Premiership Rugby

Owen Farrell Explains Biggest Lesson He Learned At Tackle School

Owen Farrell Explains Biggest Lesson He Learned At Tackle School

Owen Farrell has explained the biggest thing he learned from the World Rugby tackle school he attended. Now, he can play in England's Six Nations opener.

Jan 24, 2023 by RugbyPass
Owen Farrell Explains Biggest Lesson He Learned At Tackle School

England skipper Owen Farrell has explained the biggest thing he has learned from his recent enrollment in the World Rugby tackle school that ensured his availability to play in the Guinness Six Nations opener versus Scotland at Twickenham on Feb. 4. 

The test-level talisman recently copped a four-game ban following his citing for a shoulder-to-head tackle on Gloucester's Jack Clement when playing in the Gallagher Premiership with Saracens.

The full duration of that ban would have meant him missing the first match of the new England era under Steve Borthwick. However, Farrell took up the disciplinary committee's invitation to undertake the coaching intervention program.

Successful completion of that tackle initiative has scratched the final match of the Farrell ban, reducing his layoff to three games with Saracens, rather than affect his availability to lead England out when they open their latest championship campaign against the Scots.

Appearing at the media launch of the Six Nations tournament in London, Farrell shared his thoughts on the school he attended while at Saracens training, tackle drill activity and discussions that would have been filmed and sent off to World Rugby for its approval.

Asked what was the biggest thing he learned from going on the course, Farrell said: "It gives you a little bit of time, a little bit of a step back, obviously, with no game at the weekend, to have a look and have a look at it in good detail.

"What it does is allow you look at what you can do better from the situations you're in in the first place, and I have obviously had time to step back and look at that. In terms of where the game is going and trying to make the game safer and making sure it is played in a correct way and a good example for everyone, the game and the RFU are trying to make sure it is going in the right direction.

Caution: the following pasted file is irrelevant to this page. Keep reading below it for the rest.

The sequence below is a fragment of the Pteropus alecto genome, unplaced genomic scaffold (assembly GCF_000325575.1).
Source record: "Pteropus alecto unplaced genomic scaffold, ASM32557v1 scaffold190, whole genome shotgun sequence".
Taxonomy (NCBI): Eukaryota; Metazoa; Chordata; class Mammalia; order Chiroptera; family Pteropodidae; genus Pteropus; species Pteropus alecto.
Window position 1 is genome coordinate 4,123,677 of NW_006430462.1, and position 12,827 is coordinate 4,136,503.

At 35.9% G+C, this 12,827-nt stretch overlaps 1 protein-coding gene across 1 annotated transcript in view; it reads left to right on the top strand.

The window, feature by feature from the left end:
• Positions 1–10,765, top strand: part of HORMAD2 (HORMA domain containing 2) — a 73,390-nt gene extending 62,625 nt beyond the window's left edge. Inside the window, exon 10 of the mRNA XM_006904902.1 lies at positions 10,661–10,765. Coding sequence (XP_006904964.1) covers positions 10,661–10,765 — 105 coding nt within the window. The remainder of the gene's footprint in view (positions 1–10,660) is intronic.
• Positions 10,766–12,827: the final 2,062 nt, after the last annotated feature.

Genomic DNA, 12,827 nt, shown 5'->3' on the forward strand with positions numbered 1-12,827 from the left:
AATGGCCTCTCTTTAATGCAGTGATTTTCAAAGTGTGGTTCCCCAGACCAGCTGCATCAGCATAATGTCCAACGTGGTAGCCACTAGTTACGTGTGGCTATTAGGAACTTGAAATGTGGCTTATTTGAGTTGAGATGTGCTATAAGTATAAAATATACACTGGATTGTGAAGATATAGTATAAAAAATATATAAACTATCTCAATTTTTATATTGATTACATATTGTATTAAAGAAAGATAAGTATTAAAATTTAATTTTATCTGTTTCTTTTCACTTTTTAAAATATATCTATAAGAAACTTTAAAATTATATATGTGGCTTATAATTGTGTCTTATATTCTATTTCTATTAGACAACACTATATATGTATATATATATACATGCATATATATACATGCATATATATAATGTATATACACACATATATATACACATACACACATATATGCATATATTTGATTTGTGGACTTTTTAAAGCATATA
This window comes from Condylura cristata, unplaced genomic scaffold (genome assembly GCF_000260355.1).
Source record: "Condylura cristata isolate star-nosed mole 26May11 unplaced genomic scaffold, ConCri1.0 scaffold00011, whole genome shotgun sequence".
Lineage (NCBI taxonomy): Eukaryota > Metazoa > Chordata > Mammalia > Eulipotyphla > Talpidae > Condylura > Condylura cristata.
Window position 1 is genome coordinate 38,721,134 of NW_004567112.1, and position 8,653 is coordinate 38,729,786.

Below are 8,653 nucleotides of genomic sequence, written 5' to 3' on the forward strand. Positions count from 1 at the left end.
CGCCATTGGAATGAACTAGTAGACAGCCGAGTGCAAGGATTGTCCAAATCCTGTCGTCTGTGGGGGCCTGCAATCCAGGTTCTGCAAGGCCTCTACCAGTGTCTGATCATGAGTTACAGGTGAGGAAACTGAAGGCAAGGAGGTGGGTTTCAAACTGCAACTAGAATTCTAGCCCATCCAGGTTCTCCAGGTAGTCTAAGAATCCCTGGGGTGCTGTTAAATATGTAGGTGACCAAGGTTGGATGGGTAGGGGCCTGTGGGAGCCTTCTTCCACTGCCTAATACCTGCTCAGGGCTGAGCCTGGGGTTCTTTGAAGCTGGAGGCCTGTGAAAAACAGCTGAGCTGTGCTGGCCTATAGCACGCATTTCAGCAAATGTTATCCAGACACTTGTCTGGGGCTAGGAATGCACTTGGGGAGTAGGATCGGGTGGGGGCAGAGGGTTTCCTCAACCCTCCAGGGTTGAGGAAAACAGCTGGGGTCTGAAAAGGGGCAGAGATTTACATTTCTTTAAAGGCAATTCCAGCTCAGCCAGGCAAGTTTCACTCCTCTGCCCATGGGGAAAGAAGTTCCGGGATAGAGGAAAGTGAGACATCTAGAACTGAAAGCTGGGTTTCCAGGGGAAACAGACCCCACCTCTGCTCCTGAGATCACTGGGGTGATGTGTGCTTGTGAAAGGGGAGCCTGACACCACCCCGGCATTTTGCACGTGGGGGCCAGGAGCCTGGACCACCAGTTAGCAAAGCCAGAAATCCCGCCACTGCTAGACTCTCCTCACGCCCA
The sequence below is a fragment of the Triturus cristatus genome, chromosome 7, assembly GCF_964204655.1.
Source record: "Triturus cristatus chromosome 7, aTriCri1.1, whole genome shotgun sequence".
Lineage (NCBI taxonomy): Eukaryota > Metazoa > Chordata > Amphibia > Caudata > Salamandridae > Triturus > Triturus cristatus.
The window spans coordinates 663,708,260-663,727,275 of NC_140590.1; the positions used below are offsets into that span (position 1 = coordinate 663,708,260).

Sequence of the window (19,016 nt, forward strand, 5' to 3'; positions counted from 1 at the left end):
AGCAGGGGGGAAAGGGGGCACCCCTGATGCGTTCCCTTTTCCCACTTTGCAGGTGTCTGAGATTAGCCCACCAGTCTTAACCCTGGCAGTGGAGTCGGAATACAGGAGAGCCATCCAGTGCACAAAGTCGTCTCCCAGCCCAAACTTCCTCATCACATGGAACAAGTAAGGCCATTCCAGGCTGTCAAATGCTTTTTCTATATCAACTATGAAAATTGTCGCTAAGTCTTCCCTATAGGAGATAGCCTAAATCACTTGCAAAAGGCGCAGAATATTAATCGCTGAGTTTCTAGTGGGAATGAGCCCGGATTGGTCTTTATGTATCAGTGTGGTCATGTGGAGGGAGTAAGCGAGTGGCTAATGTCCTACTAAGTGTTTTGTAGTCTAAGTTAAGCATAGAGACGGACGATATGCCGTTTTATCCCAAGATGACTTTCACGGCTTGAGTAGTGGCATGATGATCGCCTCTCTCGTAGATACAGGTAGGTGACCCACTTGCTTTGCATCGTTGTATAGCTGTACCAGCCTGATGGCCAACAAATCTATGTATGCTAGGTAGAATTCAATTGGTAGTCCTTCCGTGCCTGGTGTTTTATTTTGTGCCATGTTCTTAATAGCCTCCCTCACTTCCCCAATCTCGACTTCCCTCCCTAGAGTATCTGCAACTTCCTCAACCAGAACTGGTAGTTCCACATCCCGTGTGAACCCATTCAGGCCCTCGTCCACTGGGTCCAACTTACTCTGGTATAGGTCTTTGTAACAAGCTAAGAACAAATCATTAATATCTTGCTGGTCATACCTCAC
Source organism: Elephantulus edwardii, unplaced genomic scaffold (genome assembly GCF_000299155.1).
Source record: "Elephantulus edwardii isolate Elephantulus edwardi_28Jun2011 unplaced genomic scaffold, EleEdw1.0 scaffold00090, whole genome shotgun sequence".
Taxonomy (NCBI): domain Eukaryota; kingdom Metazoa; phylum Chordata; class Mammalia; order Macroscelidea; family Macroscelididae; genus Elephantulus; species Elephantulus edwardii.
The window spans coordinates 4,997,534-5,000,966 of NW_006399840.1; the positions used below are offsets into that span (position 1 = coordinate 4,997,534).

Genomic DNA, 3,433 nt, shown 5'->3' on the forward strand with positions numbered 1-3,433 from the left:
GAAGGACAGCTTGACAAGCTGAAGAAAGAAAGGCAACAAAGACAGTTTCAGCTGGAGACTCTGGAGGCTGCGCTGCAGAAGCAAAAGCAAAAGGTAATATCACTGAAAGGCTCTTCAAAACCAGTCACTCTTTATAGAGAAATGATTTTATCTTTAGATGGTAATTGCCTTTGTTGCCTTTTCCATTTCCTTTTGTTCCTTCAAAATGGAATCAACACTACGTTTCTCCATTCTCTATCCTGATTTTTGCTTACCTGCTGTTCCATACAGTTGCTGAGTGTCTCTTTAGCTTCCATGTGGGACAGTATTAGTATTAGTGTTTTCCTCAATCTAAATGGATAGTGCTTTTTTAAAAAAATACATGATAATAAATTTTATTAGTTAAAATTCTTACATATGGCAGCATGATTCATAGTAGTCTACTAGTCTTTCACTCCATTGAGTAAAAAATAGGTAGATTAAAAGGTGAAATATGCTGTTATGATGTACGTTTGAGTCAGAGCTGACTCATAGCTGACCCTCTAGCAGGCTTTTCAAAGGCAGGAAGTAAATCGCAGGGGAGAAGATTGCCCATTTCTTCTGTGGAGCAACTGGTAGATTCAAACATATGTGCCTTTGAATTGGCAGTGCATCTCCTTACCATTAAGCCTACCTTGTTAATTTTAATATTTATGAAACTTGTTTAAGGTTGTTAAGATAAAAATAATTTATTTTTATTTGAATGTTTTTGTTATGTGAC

"We, as a team, as an England team, want to make sure we are at the forefront of that. We want to make sure we are preparing in a way we can play as hard as we possibly can and make sure it is as fair and as safe as we possibly can, as well. I want to play a big part in that."

Borthwick, who earlier confirmed the injured Courtney Lawes and George McGuigan had been replaced on his squad by Dave Ribbans and Tom Dunn, added his opinion on the tackle school.

"If I can build on that answer, just to back up everything Owen said, that intervention course run by World Rugby is the initiative, and over 100 players have been through that course now.

"Firstly, in terms of globally, we are trying to keep the physical intensity of this game and make sure it is a safe sport for generations to come. It's great we have people trying to do that. Secondly with that, some of the tutorials he [Farrell] used with that course were led by Kevin Sinfield, who is going to be coaching our defense.

"So, you see now with the England rugby team, what we are trying to do is we want to, just as Owen said, we want to fight, we want to play physically and we also want to be fair."